The Shirtless Liberators
A few days after his victory over Royalist forces in the
Battle of Boyacá, in what is now Colombia (August
7, 1819), Simon Bolivar, the liberator of much of South
America, entered Bogotá.
Having been given a tumultuous reception and numerous honors
by the city fathers, Bolivar decided to invite some of the leading citizens to
an elaborate banquet, as a way of thanking them. Naturally, he also invited many of his
officers to this reception. Among them
was an English volunteer who had attained the rank of colonel for his many
services to the Revolution.
When the colonel arrived, Bolivar took one look at him and
said, "My good and brave colonel, what a dirty shirt you have for this
grand dinner; what happened?"
The colonel replied that he was, "really very sorry,
but, to confess the truth, this is the only shirt I have!"
At that, Bolivar laughed, and sent for his valet. When his manservant arrived, Bolivar instructed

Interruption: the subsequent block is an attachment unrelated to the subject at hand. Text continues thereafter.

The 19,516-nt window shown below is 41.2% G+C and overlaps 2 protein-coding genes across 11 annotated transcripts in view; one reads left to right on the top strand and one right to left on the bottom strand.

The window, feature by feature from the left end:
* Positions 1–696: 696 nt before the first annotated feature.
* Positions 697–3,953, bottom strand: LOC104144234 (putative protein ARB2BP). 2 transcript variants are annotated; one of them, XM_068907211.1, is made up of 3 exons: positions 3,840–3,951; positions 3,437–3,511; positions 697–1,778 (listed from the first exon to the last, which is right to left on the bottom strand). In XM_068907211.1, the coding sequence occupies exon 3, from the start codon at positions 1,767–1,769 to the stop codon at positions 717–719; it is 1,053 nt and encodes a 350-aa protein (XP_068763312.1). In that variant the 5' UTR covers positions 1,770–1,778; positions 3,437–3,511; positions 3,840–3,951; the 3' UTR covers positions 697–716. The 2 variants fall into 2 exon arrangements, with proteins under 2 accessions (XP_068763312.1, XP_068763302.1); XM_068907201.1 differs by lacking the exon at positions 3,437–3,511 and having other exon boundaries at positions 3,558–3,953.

the fellow to give the colonel a shirt from the general's wardrobe.
The man hesitated.
Bolivar stared at his valet for a moment, and then asked,
"Why don't you do as I have instructed?"
The valet responded, rather sheepishly, "Your
Excellency has but two shirts -- one is on your back, and the other in the
Bolivar and the colonel burst out in laughter, and the
general remarked, "The Spanish retreated so quickly, colonel, that I had
to leave my baggage behind."
By Land or by Sea
To command successfully, whether on land or sea, is a
considerable achievement. But a handful
of men across the ages have done so on both
land and sea. For the most part,
these men gained distinction first as naval officers, and then in command of
land forces as well, but a few went the other way, and have been indicated by
|M. Vipsanius Agrippa (c. 63–12 BC)|| Rome|
|Robert Blake (1599-1657) *|| England |
|Samuel P. Carter (1819-1891)|| US|| Only US admiral to be a general too|
|Richard Deane (1610–1653) *|| England|
|Andrea Doria (1466-1560)|| Genoa|
|François Garnier (1839-1873)|| France|
|Miklós Horthy (1868-1957)|| Hungary|
|Jean Bernard Jauréguiberry (1815-1887)|| France|
|Patricio Lynch (1825-1886)|| Chile|
|Aleksandr V. Kolchak (1874-1920)|| Russia|
|George Monk (1608-1670) *|| England|
|Charles Napier (1786-1860) ||Britain|
|Gn. Pompeius + (106-48 BC)|| Rome|
|Edward Popham (1610-1651) *|| England|
|Pierre-Alexis Ronarc'h (1865-1940)|| France|
|William Sydney Smith (1764-1840)|| Britain ||Perhaps Napoleon's most determined foeman|
|+ Who liked to call himself, Gn. Pompeius Magnus -- Pompey the Great.|